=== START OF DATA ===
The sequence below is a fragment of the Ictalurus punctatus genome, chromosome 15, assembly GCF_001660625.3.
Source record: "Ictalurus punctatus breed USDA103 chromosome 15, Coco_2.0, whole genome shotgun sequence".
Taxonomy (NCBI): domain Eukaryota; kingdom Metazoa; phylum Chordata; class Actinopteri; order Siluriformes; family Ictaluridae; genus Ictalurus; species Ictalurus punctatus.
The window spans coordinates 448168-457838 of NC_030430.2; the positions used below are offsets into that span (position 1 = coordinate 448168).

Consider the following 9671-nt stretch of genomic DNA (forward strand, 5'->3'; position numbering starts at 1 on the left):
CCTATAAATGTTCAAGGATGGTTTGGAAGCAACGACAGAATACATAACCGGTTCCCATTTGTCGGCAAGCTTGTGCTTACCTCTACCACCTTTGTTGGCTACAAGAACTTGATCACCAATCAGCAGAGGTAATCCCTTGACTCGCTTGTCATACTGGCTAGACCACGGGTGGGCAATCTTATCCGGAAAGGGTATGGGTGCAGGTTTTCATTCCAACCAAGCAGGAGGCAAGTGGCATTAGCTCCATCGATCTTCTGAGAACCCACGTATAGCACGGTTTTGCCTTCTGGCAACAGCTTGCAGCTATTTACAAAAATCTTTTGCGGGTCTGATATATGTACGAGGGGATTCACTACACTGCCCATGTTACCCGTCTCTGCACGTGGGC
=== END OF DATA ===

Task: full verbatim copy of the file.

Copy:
The sequence below is a fragment of the Ictalurus punctatus genome, chromosome 15, assembly GCF_001660625.3.
Source record: "Ictalurus punctatus breed USDA103 chromosome 15, Coco_2.0, whole genome shotgun sequence".
Taxonomy (NCBI): domain Eukaryota; kingdom Metazoa; phylum Chordata; class Actinopteri; order Siluriformes; family Ictaluridae; genus Ictalurus; species Ictalurus punctatus.
The window spans coordinates 448168-457838 of NC_030430.2; the positions used below are offsets into that span (position 1 = coordinate 448168).

Consider the following 9671-nt stretch of genomic DNA (forward strand, 5'->3'; position numbering starts at 1 on the left):
CCTATAAATGTTCAAGGATGGTTTGGAAGCAACGACAGAATACATAACCGGTTCCCATTTGTCGGCAAGCTTGTGCTTACCTCTACCACCTTTGTTGGCTACAAGAACTTGATCACCAATCAGCAGAGGTAATCCCTTGACTCGCTTGTCATACTGGCTAGACCACGGGTGGGCAATCTTATCCGGAAAGGGTATGGGTGCAGGTTTTCATTCCAACCAAGCAGGAGGCAAGTGGCATTAGCTCCATCGATCTTCTGAGAACCCACGTATAGCACGGTTTTGCCTTCTGGCAACAGCTTGCAGCTATTTACAAAAATCTTTTGCGGGTCTGATATATGTACGAGGGGATTCACTACACTGCCCATGTTACCCGTCTCTGCACGTGGGC